Donnie Brasco received mostly positive reviews. Entertainment Weekly called it a "wonderfully dense, clever, and moving gangland thriller," and gave it an A–, also praising Paul Attanasio's screenplay as "a rich, satisfying gumbo of back stabbing, shady business maneuvers, and mayhem."[2]

The film currently has an 87% positive review rating on, with 45 "fresh" reviews and 7 "rotten."[3] Roger Ebert from the Chicago Sun-Times gave it three and a half stars out of four.[4] Siskel and Ebert gave Donnie Brasco two thumbs up.[5] Peter Travers of the Rolling Stone praised the film, saying that "Donnie Brasco is one terrific movie."[6] Mike LaSalle from the San Francisco Chronicle gave the film a positive review and said that Donnie Brasco was "a first class Mafia thriller."[7] Metacritic cites that the film has a generally favorable 76/100 positive reviews, while the user rating is 8.3.[8]

Critics praised Depp's performance especially: a review hailed Depp's performance as "sensational."[9] New York Magazine called him "graceful" and found his acting highly believable: "We can believe that the mob might take him for a tough, ambitious young hood—he has the wariness and the self-confidence that creates an aura."[10]

According to Charles Taylor, writing in, both Pacino and Depp are "in top form"; remarking on Pacino's frequent cooperations with younger actors (Sean Penn, John Cusack), Taylor called Donnie Brasco "the best in this series of duets" and singled out Pacino's skills: "His final scene is all the more heartbreaking for the economy of gesture and feeling he brings it. It's an exit that does justice to both the actor and the role, and it leaves an ache in the movie."[9] Entertainment Weekly reserved its highest praise for Pacino: "If Donnie Brasco belongs to any actor, though, it's Al Pacino."[2]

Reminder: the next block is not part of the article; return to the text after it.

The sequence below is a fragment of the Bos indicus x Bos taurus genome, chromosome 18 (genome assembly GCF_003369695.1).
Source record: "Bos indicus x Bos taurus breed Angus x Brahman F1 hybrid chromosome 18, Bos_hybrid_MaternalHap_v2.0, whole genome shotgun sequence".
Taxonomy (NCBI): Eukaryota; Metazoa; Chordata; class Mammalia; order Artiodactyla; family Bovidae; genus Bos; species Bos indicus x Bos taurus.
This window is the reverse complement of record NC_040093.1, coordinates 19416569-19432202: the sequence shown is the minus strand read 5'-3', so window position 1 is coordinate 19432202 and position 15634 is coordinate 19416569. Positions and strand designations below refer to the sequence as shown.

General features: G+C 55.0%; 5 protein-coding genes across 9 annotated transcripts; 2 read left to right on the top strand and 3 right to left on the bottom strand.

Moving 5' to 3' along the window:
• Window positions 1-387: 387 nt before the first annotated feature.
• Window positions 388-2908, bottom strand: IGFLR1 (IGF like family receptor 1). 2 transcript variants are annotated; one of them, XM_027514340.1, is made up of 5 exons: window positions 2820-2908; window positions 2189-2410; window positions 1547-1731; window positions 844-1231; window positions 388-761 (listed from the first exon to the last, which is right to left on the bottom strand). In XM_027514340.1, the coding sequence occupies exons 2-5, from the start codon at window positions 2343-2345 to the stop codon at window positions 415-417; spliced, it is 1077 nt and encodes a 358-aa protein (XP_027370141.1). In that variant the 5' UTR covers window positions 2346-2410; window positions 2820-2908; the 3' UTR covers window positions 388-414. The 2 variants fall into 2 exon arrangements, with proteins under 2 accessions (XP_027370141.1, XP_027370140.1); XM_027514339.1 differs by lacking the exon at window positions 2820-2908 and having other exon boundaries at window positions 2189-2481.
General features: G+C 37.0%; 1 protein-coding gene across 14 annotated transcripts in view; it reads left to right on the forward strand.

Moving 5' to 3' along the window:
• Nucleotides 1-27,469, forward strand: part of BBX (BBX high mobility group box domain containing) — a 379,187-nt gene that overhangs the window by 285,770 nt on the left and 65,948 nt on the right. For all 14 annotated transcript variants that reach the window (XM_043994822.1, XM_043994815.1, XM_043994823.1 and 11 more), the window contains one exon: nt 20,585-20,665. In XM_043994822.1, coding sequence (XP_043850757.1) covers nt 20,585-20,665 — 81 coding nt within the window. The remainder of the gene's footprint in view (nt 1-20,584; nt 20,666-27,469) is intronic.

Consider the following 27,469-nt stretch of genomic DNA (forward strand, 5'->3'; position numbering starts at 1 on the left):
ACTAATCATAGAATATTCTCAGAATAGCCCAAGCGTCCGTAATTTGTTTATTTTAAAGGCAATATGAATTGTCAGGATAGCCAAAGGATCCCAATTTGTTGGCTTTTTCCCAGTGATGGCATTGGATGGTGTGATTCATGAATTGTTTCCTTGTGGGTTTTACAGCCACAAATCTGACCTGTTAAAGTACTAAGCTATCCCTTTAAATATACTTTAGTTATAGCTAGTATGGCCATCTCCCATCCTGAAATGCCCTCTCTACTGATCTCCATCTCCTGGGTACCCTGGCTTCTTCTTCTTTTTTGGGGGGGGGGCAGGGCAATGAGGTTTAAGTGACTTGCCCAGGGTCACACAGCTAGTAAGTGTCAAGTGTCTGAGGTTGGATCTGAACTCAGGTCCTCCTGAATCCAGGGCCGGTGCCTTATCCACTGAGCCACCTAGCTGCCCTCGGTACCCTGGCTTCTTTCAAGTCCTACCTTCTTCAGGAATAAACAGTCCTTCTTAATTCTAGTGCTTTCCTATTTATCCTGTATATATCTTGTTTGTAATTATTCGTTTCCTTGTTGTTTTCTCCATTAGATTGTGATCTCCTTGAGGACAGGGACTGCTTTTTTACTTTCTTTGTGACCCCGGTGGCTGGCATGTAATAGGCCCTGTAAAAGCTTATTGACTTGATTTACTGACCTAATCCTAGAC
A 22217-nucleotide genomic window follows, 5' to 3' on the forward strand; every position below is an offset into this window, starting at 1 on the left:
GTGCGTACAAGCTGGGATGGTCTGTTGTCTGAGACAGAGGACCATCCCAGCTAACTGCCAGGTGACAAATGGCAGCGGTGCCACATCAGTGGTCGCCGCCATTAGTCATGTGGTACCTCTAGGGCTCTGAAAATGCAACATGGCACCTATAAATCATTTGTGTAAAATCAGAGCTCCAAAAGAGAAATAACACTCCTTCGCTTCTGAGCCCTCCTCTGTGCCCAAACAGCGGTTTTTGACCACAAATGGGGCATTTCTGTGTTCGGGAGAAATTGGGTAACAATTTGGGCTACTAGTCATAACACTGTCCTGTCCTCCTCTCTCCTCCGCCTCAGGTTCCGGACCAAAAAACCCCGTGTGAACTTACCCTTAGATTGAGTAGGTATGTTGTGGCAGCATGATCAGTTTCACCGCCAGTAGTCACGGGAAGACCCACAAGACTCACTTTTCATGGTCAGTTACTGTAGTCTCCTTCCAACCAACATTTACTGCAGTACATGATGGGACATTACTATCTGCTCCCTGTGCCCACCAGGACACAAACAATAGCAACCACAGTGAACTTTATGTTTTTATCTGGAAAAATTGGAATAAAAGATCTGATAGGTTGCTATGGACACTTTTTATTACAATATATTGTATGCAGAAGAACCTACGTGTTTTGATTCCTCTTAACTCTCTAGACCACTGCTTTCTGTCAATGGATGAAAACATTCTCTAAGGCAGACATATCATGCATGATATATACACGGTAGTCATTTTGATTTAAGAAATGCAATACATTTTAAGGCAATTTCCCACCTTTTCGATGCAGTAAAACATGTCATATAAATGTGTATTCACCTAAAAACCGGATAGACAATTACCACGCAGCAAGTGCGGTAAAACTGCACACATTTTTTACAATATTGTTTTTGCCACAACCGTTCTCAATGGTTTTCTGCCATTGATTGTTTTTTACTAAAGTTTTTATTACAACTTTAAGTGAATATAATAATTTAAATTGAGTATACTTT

American Film Institute Lists

Box office

The movie grossed $41,909,762 in the US, and an estimated $83,000,000 internationally.[13]

Academy Award nominations

The film was nominated for an Academy Award in the category of Best Adapted Screenplay.

See also


  1. ^ "Donnie Brasco (1997)". Box Office Mojo. 1997-04-11. Retrieved 2010-02-13. 
  2. ^ a b Gleiberman, Owen (1997-03-17). "Rev. of Donnie Brasco (1997)". Entertainment Weekly.,,286975,00.html. Retrieved 2009-12-21. 
  3. ^ "Donnie Brasco". Rotten Tomatoes. Retrieved 2010-02-13. 
  4. ^ "Donnie Brasco". Chicago Sun-Times. Retrieved 2010-06-07. 
  5. ^ "Donnie Brasco". At the Movies (1982–1990 TV series). Retrieved 2010-06-07. [dead link]
  6. ^
  7. ^ Mike LaSalle (February 28, 1997). "Guns and Roses / Pacino, Depp mob thriller `Donnie Brasco' adds love triangle to the payoff". San Francisco Chronicle. Retrieved 2011-06-19. 
  8. ^ "Donnie Brasco". Metacritic. Retrieved 2011-06-19. 
  9. ^ a b Taylor, Charles (1997-03-28). "Donnie Brasco: With Al Pacino and Johnny Depp in top form, "Donnie Brasco" is smarter than the average mob movie.". Retrieved 2009-12-21. 
  10. ^ Denby, David (1997-03-17). "Movies: The Sting". New York Magazine: pp. 55–56. Retrieved 2009-12-21. 
  11. ^ AFI's 100 Years...100 Movie Quotes Nominees
  12. ^ AFI's 10 Top 10 Ballot
  13. ^

External links